After numerous posts, we’ve now reached an analysis of the final term in the Drake equation, L, the average lifespan of high-tech civilizations. If you thought putting a value on f_c, the likelihood of an intelligent civilization developing a high enough technology to make its existence known across interstellar distances, was a prime avenue for political and ideological axe grinding, this one is even more.
Still, we have to try. First, we’ll look at some factors supporting a large value for L, then, some factors supporting a small value. If you’re playing along at home, pick the one that most appeals to you.
Factors supporting a large value for L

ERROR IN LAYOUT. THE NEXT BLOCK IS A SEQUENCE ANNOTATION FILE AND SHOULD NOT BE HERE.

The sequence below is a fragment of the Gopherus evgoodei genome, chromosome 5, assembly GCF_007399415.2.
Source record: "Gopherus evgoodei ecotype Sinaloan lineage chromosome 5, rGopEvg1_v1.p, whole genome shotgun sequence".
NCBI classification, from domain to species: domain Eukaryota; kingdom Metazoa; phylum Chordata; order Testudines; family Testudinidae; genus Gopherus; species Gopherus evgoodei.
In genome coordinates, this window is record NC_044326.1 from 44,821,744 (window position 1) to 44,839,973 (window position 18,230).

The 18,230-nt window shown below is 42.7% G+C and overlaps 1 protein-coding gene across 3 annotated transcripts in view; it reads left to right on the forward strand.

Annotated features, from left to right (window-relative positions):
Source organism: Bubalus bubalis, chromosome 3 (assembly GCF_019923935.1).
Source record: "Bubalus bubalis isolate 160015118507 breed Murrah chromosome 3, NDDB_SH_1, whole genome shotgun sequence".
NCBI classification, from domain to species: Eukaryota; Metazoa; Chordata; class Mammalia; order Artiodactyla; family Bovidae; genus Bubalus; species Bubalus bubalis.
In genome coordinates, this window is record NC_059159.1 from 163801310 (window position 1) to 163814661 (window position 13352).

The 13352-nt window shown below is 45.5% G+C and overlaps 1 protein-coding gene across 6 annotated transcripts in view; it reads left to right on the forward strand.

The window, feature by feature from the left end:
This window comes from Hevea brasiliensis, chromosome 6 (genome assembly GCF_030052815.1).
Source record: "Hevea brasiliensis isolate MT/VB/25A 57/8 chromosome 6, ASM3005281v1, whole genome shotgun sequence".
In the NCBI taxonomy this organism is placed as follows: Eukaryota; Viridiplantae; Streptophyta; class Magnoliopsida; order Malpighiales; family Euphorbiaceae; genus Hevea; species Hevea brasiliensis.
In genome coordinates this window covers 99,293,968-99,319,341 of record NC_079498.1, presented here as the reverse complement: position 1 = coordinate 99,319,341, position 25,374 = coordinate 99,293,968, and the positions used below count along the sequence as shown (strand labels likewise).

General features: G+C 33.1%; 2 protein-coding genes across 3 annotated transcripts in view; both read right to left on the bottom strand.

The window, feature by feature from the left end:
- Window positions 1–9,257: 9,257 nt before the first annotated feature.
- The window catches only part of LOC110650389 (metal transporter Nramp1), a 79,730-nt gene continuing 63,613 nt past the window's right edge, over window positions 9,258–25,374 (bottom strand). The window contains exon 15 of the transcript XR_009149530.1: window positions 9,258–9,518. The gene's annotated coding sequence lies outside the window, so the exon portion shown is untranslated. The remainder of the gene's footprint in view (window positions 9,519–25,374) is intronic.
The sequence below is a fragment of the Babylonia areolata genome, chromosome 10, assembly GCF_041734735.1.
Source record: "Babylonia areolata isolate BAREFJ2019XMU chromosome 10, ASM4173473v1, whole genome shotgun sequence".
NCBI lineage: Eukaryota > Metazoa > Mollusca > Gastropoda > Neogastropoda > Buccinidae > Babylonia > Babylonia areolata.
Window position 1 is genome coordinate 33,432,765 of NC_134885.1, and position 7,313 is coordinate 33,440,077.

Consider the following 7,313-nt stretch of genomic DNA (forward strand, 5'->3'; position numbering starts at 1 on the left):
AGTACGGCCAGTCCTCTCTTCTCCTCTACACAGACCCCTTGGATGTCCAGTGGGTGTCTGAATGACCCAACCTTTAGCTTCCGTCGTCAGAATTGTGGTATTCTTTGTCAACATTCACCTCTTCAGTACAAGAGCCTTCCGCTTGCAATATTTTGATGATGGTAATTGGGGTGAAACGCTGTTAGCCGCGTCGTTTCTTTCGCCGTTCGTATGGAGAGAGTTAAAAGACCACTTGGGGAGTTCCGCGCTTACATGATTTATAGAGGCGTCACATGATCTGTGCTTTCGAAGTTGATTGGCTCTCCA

Sustainability is one of those teeth-grating buzzwords of contemporary life, but it’s still the case that a civilization not much more advanced than ours could sustain contemporary US levels of per capita energy consumption for billions of years. Capturing energy from hydrogen fusion would consume just 0.1% of the oceans’ volume by the time the sun turns into a red giant and swallows our planet. Even nuclear fission, making use of relatively rare isotopes, could fuel a contemporary level of civilization for 5 billion years. Covering a tiny fraction of the Earth’s surface with solar panels would do the same.
(We don’t have the technology for hydrogen fusion or long-range transmission of solar power, you ask? True, we don’t. Yet. But today’s nuclear fission would give us more than enough time to develop those technologies, if we need to).